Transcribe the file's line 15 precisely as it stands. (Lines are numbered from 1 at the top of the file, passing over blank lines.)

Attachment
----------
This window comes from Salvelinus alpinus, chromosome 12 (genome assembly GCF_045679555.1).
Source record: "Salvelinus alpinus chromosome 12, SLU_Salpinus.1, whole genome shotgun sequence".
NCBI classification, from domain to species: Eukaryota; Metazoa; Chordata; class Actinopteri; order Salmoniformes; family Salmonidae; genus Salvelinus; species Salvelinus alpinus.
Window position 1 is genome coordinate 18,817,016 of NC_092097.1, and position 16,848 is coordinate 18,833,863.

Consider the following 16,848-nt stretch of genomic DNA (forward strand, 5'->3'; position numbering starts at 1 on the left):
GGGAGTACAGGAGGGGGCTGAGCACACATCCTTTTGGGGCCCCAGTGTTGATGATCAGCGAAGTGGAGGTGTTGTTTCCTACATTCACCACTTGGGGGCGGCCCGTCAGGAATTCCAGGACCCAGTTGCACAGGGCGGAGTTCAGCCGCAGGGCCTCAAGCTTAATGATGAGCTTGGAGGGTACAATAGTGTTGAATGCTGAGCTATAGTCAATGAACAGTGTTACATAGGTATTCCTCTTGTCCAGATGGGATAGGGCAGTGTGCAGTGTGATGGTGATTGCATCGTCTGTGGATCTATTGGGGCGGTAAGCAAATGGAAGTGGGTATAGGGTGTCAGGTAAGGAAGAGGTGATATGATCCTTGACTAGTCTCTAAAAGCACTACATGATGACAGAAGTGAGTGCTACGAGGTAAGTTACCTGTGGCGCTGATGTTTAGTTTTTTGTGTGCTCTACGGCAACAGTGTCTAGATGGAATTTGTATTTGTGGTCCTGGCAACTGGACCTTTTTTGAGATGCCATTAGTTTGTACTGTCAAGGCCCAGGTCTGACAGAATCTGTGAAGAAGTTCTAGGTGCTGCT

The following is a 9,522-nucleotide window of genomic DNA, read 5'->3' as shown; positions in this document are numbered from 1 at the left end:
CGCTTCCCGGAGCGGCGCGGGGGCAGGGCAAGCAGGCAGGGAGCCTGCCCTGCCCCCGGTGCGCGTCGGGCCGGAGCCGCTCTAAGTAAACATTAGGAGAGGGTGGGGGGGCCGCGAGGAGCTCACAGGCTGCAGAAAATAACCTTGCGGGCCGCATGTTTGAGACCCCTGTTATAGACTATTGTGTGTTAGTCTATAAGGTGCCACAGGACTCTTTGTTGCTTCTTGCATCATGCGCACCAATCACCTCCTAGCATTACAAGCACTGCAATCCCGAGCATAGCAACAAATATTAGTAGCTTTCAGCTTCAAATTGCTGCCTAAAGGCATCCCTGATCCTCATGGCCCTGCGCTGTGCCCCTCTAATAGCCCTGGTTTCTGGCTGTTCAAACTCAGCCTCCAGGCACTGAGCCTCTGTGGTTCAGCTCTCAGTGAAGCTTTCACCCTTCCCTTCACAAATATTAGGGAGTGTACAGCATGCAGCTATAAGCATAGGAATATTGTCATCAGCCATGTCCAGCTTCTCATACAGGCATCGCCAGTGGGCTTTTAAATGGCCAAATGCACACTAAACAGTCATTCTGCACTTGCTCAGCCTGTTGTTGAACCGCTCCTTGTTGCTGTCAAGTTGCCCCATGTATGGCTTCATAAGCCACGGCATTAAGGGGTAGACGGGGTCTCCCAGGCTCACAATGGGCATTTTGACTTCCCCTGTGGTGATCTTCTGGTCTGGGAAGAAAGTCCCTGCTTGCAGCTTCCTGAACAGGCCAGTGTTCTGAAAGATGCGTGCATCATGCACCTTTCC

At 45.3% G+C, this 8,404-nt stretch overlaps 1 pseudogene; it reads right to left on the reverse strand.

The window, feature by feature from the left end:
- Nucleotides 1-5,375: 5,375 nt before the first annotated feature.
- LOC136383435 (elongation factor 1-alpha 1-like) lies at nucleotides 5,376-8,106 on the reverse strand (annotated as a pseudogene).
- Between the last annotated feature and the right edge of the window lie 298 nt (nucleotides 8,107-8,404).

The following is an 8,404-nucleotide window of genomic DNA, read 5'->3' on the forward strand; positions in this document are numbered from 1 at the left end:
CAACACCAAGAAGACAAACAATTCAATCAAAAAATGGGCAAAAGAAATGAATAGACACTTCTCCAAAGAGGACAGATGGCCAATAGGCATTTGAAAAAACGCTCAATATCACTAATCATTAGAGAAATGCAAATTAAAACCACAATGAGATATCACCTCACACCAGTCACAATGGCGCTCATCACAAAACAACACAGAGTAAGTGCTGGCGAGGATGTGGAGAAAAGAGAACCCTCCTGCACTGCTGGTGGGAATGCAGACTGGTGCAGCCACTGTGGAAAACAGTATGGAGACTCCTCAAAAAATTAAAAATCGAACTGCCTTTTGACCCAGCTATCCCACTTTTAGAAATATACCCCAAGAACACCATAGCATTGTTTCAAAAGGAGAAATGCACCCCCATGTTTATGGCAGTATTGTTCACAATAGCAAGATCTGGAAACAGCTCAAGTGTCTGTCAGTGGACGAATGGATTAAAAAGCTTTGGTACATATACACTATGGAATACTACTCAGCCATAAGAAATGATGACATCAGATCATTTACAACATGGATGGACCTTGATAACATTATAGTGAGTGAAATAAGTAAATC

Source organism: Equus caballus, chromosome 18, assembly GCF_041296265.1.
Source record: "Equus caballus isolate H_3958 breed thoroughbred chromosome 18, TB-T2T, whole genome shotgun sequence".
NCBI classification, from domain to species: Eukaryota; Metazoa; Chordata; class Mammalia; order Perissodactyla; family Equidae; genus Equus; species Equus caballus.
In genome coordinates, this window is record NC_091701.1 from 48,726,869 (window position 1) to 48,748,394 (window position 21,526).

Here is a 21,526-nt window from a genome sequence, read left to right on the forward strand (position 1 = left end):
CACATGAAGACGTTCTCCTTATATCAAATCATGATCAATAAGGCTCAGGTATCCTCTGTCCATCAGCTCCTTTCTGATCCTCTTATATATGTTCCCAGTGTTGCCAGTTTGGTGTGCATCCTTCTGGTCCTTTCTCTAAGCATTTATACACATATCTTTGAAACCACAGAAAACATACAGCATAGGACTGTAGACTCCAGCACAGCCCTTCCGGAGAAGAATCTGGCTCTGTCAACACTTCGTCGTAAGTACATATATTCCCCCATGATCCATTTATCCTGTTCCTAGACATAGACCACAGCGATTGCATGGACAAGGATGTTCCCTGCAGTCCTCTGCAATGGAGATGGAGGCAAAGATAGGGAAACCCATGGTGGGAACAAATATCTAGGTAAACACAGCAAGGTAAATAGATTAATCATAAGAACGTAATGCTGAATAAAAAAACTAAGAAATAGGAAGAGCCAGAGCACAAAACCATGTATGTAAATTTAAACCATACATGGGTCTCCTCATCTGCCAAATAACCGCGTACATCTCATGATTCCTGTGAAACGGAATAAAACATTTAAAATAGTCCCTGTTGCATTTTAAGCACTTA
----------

CAACACCAAGAAGACAAACAATTCAATCAAAAAATGGGCAAAAGAAATGAATAGACACTTCTCCAAAGAGGACAGATGGCCAATAGGCATTTGAAAAAACGCTCAATATCACTAATCATTAGAGAAATGCAAATTAAAACCACAATGAGATATCACCTCACACCAGTCACAATGGCGCTCATCACAAAACAACACAGAGTAAGTGCTGGCGAGGATGTGGAGAAAAGAGAACCCTCCTGCACTGCTGGTGGGAATGCAGACTGGTGCAGCCACTGTGGAAAACAGTATGGAGACTCCTCAAAAAATTAAAAATCGAACTGCCTTTTGACCCAGCTATCCCACTTTTAGAAATATACCCCAAGAACACCATAGCATTGTTTCAAAAGGAGAAATGCACCCCCATGTTTATGGCAGTATTGTTCACAATAGCAAGATCTGGAAACAGCTCAAGTGTCTGTCAGTGGACGAATGGATTAAAAAGCTTTGGTACATATACACTATGGAATACTACTCAGCCATAAGAAATGATGACATCAGATCATTTACAACATGGATGGACCTTGATAACATTATAGTGAGTGAAATAAGTAAATC